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Tortilla press in action; photo Faizal Westcott

Last fall, artist Salvador Jiménez-Flores led his Creative City project Tortilla Social, a mobile, interactive community participatory visual art and culinary project throughout Boston. The goal was to gather neighbors and bilingual communities together at a series of print-making workshops, at Hyde Square Task Force in Jamaica Plain (September), at City Hall Square downtown (October), and at Urbano Project in Jamaica Plain (where Jiménez-Flores is also an artist in residence).

Participants young and old joined the artist for freshly-made tortillas and print-making on  custom-made, multi-functional tortilla presses, one dedicated to tortillas and the other for the visual art! During the workshops folks gathered, and through enjoying food and making collaborative art, neighbors shared conversations about what’s going on in the neighborhoods, including stories of immigration, gentrification, and inclusive access to all.

In December, Urbano opened Jiménez-Flores’ visual art exhibition—a collection of prints made throughout the workshopping process. At the opening reception, folks again shared food, enjoyed talking about the process, goings-on in the community, and more. In February, Tortilla Social hosted a community culinary experience and writing workshop at the Free School for Writing, combining the dialogue and artmaking of Tortilla Social with the discussion and narrative aspects of a bilingual writing workshop. Also in February, Tortilla Social traveled to the Mattapan branch of the Boston Public Library. With help of Grub Street, folks used creative writing to explore themes of food, home, and neighborhood.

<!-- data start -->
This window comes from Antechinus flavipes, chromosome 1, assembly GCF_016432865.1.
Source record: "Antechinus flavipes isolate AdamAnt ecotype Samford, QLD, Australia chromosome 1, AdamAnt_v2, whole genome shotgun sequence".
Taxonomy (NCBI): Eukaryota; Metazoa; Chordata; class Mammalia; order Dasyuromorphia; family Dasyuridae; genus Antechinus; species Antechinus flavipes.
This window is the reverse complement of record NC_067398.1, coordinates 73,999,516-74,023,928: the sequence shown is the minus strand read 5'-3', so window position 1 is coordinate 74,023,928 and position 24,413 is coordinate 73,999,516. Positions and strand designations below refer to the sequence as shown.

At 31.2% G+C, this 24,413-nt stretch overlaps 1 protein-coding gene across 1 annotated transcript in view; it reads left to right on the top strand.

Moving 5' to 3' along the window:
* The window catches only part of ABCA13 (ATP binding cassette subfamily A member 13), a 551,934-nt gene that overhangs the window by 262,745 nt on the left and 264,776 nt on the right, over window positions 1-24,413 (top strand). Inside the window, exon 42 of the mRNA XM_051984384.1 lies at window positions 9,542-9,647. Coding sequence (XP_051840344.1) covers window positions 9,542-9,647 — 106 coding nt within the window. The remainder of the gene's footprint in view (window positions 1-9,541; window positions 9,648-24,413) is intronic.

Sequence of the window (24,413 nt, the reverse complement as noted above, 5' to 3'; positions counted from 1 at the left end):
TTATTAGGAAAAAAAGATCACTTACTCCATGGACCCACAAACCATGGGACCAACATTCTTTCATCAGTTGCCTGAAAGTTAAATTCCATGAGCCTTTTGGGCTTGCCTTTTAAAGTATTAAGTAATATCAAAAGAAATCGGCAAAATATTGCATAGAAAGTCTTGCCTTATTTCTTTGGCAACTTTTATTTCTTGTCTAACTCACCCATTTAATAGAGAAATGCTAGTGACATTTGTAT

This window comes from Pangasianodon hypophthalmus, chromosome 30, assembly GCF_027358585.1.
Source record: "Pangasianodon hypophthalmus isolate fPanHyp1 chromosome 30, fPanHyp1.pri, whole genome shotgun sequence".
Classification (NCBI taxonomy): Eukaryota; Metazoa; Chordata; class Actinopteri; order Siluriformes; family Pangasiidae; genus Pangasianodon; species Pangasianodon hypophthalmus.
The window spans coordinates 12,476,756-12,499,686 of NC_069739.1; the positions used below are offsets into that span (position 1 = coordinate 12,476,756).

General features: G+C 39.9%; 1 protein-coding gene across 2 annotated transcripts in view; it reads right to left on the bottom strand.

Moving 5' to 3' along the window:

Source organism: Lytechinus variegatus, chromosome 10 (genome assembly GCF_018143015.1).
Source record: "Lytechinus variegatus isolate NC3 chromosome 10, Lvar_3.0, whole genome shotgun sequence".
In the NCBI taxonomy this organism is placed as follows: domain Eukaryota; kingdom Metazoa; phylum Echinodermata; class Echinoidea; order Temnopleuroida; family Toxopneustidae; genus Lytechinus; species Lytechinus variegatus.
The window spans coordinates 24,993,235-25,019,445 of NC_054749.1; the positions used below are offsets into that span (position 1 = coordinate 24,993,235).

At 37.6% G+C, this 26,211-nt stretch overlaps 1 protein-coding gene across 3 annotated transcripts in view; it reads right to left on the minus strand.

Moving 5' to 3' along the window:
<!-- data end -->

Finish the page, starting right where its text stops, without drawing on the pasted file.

Earlier this month Salvador presented the Tortilla Social documentary at Urbano Project. Tortilla Social was shot by Darren A. Cole and Faizal Westcott and edited by Darren A. Cole:


Tortilla Social continues April 12, 2018, at 6pm with the next workshop at Tufts University’s Aidekman Arts Center, located at 40 Talbott Avenue in Medford, MA.

Tortilla Social; photo Faizal Westcott

Stay connected with Tortilla Social on Salvador Jiménez-Flores' website.

Tortilla Social was made possible with funding by the New England Foundation for the Arts' Creative City Program, with funding from The Barr Foundation and with additional support from the Boston Foundation. Tortilla Social collaborated with community non-profit partners Urbano Project and Hyde Square Task Force in Boston’s Jamaica Plain neighborhood.

 
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